Self service has some enormous benefits for organizations when it is possible. A Global Benchmarking report by Dimension Data shows that operator assisted phone transactions have dropped from 90% of all calls to 50% of all calls over the past decade.
The same report indicates that self-service transactions now account for at least 30% of all calls. The potential is enormous. However, if your organization doesn’t currently make use of self-service information technology infrastructure, or you feel that your current Asian network operations could be expanded to allow more self-service, how do you go about it?
To understand if self service can help your organization, you first need to look at the customer experience. If you don’t do this for marketing purposes already, research your customer base. Know the demographics you are dealing with, and try to ensure that aspects of your service that your customers value are retained when your information technology consultants implement the move to self-service.
In addition to demographics, before creating new Asian network infrastructure for self-service, do some analysis on your enquiry types, call statistics, and handling times. Try to build a picture of the end-to-end customer experience for your callers. Find out what customers value about your service, as well as what they think could be improved (hopefully through self-service).
You will want to retain these service features and make them consistent across the company. The key to self-service success is to integrate your offering across different channels, creating a consistent self-service ‘product’ of sorts.
A pilot program is the next step towards having your information technology consulting firm integrate self-service into your IT infrastructure. Test the sound and the functionality of the changes. Try to garner some customer feedback – you can implement the self-service answering system for a certain percentage of callers, with a (short) introductory message letting them know that their feedback at the end will be appreciated.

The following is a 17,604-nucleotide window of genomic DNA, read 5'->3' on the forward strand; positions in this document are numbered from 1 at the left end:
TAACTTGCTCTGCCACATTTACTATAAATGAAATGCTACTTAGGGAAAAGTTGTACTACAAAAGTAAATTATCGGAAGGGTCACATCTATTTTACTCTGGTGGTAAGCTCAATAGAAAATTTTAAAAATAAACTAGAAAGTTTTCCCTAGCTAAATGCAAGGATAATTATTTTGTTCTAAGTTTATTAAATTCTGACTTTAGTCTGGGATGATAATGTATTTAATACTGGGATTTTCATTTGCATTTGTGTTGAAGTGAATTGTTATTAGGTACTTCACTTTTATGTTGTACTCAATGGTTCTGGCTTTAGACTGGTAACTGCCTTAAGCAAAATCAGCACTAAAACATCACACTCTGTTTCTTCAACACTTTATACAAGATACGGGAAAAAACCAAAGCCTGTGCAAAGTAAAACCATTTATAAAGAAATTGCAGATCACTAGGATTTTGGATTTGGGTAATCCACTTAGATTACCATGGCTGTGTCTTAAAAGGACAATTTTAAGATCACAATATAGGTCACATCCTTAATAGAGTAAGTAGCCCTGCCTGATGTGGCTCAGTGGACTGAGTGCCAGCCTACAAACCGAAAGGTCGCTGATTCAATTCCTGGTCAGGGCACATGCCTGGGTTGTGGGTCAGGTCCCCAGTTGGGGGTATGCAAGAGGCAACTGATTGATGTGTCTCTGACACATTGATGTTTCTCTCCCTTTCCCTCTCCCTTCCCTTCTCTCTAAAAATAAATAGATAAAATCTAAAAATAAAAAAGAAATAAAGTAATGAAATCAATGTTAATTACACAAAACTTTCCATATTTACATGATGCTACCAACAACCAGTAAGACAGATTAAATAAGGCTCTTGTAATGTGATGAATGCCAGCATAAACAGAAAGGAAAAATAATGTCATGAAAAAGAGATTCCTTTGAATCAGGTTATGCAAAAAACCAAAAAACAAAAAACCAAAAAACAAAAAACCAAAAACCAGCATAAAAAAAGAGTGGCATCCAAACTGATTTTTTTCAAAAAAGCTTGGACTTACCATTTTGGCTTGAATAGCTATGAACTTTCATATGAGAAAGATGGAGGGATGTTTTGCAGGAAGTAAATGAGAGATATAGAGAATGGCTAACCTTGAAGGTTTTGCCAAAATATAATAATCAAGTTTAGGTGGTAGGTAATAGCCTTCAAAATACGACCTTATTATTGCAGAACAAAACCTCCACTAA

You should also consider whether your current phone service offering is compatible with information technology infrastructure like speech recognition and voice biometrics. In many cases, customers perceive that call times are shorter than they actually are, and they also allow huge menu structures to be condensed into a very small amount of time for the caller.
Savings are estimated to be in the range of 85% for companies that move from full human contact to speech recognition Asian communications solutions. According to the Dimension Data report, approximately 50% of companies plan to implement speech recognition in the future, while only 16% currently use it. 34% plan to install text-to-speech systems, while 31% will be using voice verification or authentication systems.
Some key guidelines for implementing self-service through speech recognition include involving marketing in your activities to create a consistent brand image, as well as outsourcing language experts to ensure your message is clear. Use the same wording and phrasing across the entire organization, and do extensive usability testing in conjunction with your Asian network infrastructure firm or IT consultancy.